In Lethal White, Jasper Chiswell recognised Strike’s name as the investigating officer of his son Major Freddie Chiswell’s death in Iraq:

‘You investigated Freddie’s death,’ he said abruptly, glancing at Strike out of the corner of his eyes … ‘I remembered your name on the report,’ said Chiswell. ‘It’s an unusual one.’”

We already know how Freddie Chiswell died, during an attack on a military convoy in Basra, Iraq, because Strike tells Robin after Chiswell calls the agency to make an appointment. Later more information via Strike’s memory of interviewing a surviving soldier reveals:

“… the convoy stopped, Major Chiswell told me to get out, see what was going on. I told him I could see movement up on the ridge. He told me to fucking well do as I was told. 

‘I hadn’t gone more than a couple of feet when I got the bullet in the back. The last thing I remember was him yelling out of the lorry at me. Then the sniper took the top of his head off’ (chapter 48).

Freddie’s seeming lack of leadership or gallantry in the face of the enemy is further laid bare by Strike’s comment:

“‘Freddie Chiswell was a prize shit. I investigated a lot of Killed in Actions, and I never had so many people ask me whether the dead officer had been shot in the back by his own men.’”

No mention is made in Lethal White about Jasper Chiswell’s eldest son receiving a medal; however, in the television adaptation there is a scene at Chiswell House where mention is made of a specific medal.

Strike: “Freddie was awarded the CGC posthumously wasn’t he?”

Jasper Chiswell: “Yes, what of it?”

CS: I’d love to see it, for personal reasons. Do you happen to have it here?”

JC opens a wooden box to reveal the Conspicuous Gallantry Cross.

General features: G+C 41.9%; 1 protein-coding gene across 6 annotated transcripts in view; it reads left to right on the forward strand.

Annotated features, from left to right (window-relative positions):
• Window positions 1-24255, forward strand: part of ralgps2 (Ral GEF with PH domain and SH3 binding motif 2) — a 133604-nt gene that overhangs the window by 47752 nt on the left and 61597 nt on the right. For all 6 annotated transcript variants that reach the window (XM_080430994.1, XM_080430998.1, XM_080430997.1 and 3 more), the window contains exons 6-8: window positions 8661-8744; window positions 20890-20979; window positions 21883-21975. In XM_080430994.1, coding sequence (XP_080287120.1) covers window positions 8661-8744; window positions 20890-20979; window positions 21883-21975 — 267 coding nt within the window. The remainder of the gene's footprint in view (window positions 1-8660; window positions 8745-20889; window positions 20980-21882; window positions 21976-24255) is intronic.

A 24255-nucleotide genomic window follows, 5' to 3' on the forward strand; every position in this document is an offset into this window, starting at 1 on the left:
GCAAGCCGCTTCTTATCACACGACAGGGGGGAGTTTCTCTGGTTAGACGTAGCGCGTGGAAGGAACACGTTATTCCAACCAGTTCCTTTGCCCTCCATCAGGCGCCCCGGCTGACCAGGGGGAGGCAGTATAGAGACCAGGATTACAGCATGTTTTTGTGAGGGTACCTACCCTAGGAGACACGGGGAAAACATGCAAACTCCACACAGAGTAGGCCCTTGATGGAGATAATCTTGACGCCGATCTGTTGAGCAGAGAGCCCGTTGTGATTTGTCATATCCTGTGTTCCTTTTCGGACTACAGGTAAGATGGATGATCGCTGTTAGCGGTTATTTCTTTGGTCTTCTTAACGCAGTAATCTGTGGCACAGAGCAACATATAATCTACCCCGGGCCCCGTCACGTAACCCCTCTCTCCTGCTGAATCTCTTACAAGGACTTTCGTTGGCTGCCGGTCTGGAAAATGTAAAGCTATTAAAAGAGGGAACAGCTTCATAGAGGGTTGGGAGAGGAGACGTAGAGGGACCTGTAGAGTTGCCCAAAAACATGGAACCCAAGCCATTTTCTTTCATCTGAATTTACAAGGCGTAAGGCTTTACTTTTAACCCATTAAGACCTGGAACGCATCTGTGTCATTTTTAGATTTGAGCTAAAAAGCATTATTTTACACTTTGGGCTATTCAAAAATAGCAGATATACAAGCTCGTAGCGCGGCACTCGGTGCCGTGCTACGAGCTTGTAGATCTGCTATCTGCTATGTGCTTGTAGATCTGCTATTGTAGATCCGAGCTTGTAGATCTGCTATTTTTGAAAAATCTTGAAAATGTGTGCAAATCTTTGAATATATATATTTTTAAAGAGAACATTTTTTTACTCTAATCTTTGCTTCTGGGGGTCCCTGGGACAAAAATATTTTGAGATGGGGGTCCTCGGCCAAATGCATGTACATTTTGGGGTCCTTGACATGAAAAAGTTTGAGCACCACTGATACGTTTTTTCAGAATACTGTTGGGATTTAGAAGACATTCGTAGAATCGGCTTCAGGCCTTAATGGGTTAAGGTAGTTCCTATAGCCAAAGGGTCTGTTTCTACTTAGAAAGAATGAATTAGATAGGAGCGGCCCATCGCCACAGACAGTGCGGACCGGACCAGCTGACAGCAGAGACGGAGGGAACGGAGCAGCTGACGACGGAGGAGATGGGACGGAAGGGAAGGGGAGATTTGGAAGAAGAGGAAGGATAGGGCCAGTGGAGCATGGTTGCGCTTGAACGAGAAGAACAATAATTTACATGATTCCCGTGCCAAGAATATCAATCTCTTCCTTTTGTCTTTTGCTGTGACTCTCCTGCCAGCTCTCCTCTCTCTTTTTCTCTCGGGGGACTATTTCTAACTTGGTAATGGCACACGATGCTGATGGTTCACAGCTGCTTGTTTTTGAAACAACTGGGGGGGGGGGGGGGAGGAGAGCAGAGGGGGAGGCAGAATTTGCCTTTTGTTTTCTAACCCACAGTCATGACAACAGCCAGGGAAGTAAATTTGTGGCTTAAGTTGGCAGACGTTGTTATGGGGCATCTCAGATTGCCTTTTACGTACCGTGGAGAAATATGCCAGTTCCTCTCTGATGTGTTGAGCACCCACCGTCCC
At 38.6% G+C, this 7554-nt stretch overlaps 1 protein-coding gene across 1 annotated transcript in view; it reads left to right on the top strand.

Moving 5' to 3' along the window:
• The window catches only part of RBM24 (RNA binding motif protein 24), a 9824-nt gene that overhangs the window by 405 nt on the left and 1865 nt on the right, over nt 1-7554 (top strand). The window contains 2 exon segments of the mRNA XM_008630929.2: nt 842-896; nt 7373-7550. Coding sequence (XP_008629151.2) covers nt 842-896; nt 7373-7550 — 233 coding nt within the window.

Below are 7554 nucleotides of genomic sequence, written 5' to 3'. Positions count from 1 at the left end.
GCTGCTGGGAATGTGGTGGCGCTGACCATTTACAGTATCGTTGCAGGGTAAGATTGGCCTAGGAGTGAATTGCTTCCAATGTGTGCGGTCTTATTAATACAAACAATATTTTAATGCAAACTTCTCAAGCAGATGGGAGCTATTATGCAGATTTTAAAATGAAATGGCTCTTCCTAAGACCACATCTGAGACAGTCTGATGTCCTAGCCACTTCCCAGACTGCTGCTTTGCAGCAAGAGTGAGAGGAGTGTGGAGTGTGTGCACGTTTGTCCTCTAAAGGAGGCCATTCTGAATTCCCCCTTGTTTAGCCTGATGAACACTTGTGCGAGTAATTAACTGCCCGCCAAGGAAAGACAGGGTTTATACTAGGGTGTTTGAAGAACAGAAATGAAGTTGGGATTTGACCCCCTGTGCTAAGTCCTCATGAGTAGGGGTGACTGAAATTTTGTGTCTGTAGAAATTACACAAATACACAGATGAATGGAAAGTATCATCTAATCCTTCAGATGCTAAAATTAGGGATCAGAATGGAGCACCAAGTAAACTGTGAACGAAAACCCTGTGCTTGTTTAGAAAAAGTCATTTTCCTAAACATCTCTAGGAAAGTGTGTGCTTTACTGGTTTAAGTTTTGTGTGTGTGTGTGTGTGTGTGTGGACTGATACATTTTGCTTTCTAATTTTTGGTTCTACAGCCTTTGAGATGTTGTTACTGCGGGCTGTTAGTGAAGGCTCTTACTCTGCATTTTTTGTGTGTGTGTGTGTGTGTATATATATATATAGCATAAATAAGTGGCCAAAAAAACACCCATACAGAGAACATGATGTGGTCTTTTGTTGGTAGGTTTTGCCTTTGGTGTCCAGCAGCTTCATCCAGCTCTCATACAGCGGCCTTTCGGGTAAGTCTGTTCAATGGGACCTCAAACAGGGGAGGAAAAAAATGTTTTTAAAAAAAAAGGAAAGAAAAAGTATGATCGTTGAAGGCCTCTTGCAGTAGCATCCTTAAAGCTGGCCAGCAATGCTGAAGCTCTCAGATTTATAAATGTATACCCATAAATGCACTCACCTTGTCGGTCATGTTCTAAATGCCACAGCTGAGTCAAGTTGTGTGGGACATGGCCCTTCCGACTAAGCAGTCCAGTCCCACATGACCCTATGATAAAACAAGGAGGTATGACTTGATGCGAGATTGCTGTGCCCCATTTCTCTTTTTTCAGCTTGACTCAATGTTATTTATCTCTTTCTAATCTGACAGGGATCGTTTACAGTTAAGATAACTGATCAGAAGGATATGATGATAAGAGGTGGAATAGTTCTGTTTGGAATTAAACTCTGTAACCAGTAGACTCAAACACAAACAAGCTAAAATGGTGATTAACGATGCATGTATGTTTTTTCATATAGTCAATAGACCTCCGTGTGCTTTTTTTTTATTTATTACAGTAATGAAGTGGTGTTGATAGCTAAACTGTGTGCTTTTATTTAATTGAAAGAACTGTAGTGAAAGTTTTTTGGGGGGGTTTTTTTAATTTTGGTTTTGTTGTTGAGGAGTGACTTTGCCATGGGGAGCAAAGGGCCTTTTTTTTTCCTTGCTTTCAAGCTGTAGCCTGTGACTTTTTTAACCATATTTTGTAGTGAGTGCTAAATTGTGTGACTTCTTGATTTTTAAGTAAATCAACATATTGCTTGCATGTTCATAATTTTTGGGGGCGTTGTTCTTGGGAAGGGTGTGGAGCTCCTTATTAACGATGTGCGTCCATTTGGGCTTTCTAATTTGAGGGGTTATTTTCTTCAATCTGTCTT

JC: “Only sixty of these awarded since it was created.”

(Credit: BBC/Brontë Film & TV)
(Credit: BBC/Brontë Film & TV)

Strike asking about the medal could of course be a way of smoothing Chiswell’s ruffled feathers, distracting him from the lack of progress he and Robin were making in the blackmail investigation. It might, however, be a clue to Strike’s own medal.

The Conspicuous Gallantry Cross was instituted in 1993 after a review of the system whereby honours are awarded, and replaced several honours of the second level behind the VC and GC, it can be awarded to all three services personnel of any rank.

Those that have performed “an act or acts of conspicuous gallantry during active operations against the enemy” can be recommended. The medal is in the shape of a flared cross with a laurel wreath behind it, the reverse side plain for engraving. It hangs from a red, white and blue ribbon of varied stripe width. 

Conspicuous Gallantry Medal

So far, sixty CGCs have been awarded, and due to the date of institution the acts of gallantry have taken place mostly in Iraq (15 recipients) and Afghanistan (41).

We know some of the locations where Strike served are Afghanistan, Iraq, the Balkans (Bosnia), Angola, Germany and Cyprus. If the event that precipitated the honour did occur between 2005 and 2007, and it was the CGC, there is precedent for this to be possible, as between March 2005 and July 2007, twelve CGCs were presented to individual soldiers showing gallantry in Iraq (7) and Afghanistan (4). One of whom was Sergeant Johnathan Stuart Hollingsworth (1971-2006), who received the CGC posthumously after sustaining a fatal gunshot wound during the capture of Iraqi insurgents in Basra. The bullet which killed Hollingsworth was the same ordnance used by North Atlantic Treaty Organisation forces in the area, later found to also be used by Iraqi insurgent snipers via Iranian arms supply. 

In conclusion, with the information we have so far, we believe it was the Conspicuous Gallantry Medal that Strike received sometime between 2005 and August 2007 in Afghanistan.

Hopefully, Strike accepted the medal with his family in attendance. There may possibly be a photograph of the event as is hinted in TSW:

“ … the middle boy … made a beeline for Strike and held out a homemade card. ‘That’s you,’ said Jack, pointing at the picture, ‘getting your medal.’”

What are your thoughts?


Post by BadlyWiredLamp

Leave a Reply